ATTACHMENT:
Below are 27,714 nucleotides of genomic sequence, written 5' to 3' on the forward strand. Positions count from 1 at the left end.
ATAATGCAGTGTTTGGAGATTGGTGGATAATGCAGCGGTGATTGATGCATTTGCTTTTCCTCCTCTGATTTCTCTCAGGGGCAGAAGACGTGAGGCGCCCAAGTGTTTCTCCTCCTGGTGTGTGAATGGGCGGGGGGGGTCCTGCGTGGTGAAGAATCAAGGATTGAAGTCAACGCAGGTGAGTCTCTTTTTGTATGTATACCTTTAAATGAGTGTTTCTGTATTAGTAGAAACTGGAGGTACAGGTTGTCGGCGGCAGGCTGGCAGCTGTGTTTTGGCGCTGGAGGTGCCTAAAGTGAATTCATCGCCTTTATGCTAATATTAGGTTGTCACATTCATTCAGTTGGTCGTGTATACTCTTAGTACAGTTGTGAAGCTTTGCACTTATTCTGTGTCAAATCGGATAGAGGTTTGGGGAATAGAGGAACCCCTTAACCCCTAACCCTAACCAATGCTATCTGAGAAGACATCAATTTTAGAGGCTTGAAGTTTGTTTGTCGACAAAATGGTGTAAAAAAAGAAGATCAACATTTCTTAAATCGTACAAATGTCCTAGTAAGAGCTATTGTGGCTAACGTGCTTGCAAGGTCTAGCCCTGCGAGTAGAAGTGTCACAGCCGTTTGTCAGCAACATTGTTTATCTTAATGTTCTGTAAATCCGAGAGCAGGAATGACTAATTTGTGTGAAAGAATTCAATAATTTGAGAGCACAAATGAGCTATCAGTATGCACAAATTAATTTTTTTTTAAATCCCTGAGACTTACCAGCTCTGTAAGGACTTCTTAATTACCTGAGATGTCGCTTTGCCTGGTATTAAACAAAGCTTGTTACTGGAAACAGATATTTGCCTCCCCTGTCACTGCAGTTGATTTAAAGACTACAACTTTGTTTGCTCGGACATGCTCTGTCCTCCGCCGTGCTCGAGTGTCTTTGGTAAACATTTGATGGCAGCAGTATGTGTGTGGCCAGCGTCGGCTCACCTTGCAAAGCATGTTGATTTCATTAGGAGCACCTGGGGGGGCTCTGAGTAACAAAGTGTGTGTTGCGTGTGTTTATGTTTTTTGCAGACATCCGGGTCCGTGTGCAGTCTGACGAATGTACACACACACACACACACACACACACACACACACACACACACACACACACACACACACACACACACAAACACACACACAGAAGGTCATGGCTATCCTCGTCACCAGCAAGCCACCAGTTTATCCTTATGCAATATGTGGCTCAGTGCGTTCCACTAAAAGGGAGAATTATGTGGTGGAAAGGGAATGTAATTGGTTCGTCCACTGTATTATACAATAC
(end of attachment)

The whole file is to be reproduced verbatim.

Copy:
Below are 27,714 nucleotides of genomic sequence, written 5' to 3' on the forward strand. Positions count from 1 at the left end.
ATAATGCAGTGTTTGGAGATTGGTGGATAATGCAGCGGTGATTGATGCATTTGCTTTTCCTCCTCTGATTTCTCTCAGGGGCAGAAGACGTGAGGCGCCCAAGTGTTTCTCCTCCTGGTGTGTGAATGGGCGGGGGGGGTCCTGCGTGGTGAAGAATCAAGGATTGAAGTCAACGCAGGTGAGTCTCTTTTTGTATGTATACCTTTAAATGAGTGTTTCTGTATTAGTAGAAACTGGAGGTACAGGTTGTCGGCGGCAGGCTGGCAGCTGTGTTTTGGCGCTGGAGGTGCCTAAAGTGAATTCATCGCCTTTATGCTAATATTAGGTTGTCACATTCATTCAGTTGGTCGTGTATACTCTTAGTACAGTTGTGAAGCTTTGCACTTATTCTGTGTCAAATCGGATAGAGGTTTGGGGAATAGAGGAACCCCTTAACCCCTAACCCTAACCAATGCTATCTGAGAAGACATCAATTTTAGAGGCTTGAAGTTTGTTTGTCGACAAAATGGTGTAAAAAAAGAAGATCAACATTTCTTAAATCGTACAAATGTCCTAGTAAGAGCTATTGTGGCTAACGTGCTTGCAAGGTCTAGCCCTGCGAGTAGAAGTGTCACAGCCGTTTGTCAGCAACATTGTTTATCTTAATGTTCTGTAAATCCGAGAGCAGGAATGACTAATTTGTGTGAAAGAATTCAATAATTTGAGAGCACAAATGAGCTATCAGTATGCACAAATTAATTTTTTTTTAAATCCCTGAGACTTACCAGCTCTGTAAGGACTTCTTAATTACCTGAGATGTCGCTTTGCCTGGTATTAAACAAAGCTTGTTACTGGAAACAGATATTTGCCTCCCCTGTCACTGCAGTTGATTTAAAGACTACAACTTTGTTTGCTCGGACATGCTCTGTCCTCCGCCGTGCTCGAGTGTCTTTGGTAAACATTTGATGGCAGCAGTATGTGTGTGGCCAGCGTCGGCTCACCTTGCAAAGCATGTTGATTTCATTAGGAGCACCTGGGGGGGCTCTGAGTAACAAAGTGTGTGTTGCGTGTGTTTATGTTTTTTGCAGACATCCGGGTCCGTGTGCAGTCTGACGAATGTACACACACACACACACACACACACACACACACACACACACACACACACACACACACACACACACACAAACACACACACAGAAGGTCATGGCTATCCTCGTCACCAGCAAGCCACCAGTTTATCCTTATGCAATATGTGGCTCAGTGCGTTCCACTAAAAGGGAGAATTATGTGGTGGAAAGGGAATGTAATTGGTTCGTCCACTGTATTATACAATAC